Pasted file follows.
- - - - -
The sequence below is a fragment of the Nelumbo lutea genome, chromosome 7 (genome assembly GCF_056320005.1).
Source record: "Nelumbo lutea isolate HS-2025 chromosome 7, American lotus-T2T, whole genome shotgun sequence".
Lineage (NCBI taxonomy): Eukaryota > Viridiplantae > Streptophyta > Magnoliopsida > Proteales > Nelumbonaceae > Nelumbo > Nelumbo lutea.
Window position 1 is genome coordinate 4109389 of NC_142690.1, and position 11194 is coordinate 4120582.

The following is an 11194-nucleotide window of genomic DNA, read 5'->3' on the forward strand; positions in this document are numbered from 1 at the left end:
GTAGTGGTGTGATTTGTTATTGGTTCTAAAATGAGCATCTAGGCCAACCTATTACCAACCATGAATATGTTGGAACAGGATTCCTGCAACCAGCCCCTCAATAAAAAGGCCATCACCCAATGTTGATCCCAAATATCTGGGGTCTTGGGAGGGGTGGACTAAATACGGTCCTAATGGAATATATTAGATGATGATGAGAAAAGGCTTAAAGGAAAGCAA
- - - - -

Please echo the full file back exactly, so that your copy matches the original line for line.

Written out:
The sequence below is a fragment of the Nelumbo lutea genome, chromosome 7 (genome assembly GCF_056320005.1).
Source record: "Nelumbo lutea isolate HS-2025 chromosome 7, American lotus-T2T, whole genome shotgun sequence".
Lineage (NCBI taxonomy): Eukaryota > Viridiplantae > Streptophyta > Magnoliopsida > Proteales > Nelumbonaceae > Nelumbo > Nelumbo lutea.
Window position 1 is genome coordinate 4109389 of NC_142690.1, and position 11194 is coordinate 4120582.

The following is an 11194-nucleotide window of genomic DNA, read 5'->3' on the forward strand; positions in this document are numbered from 1 at the left end:
GTAGTGGTGTGATTTGTTATTGGTTCTAAAATGAGCATCTAGGCCAACCTATTACCAACCATGAATATGTTGGAACAGGATTCCTGCAACCAGCCCCTCAATAAAAAGGCCATCACCCAATGTTGATCCCAAATATCTGGGGTCTTGGGAGGGGTGGACTAAATACGGTCCTAATGGAATATATTAGATGATGATGAGAAAAGGCTTAAAGGAAAGCAA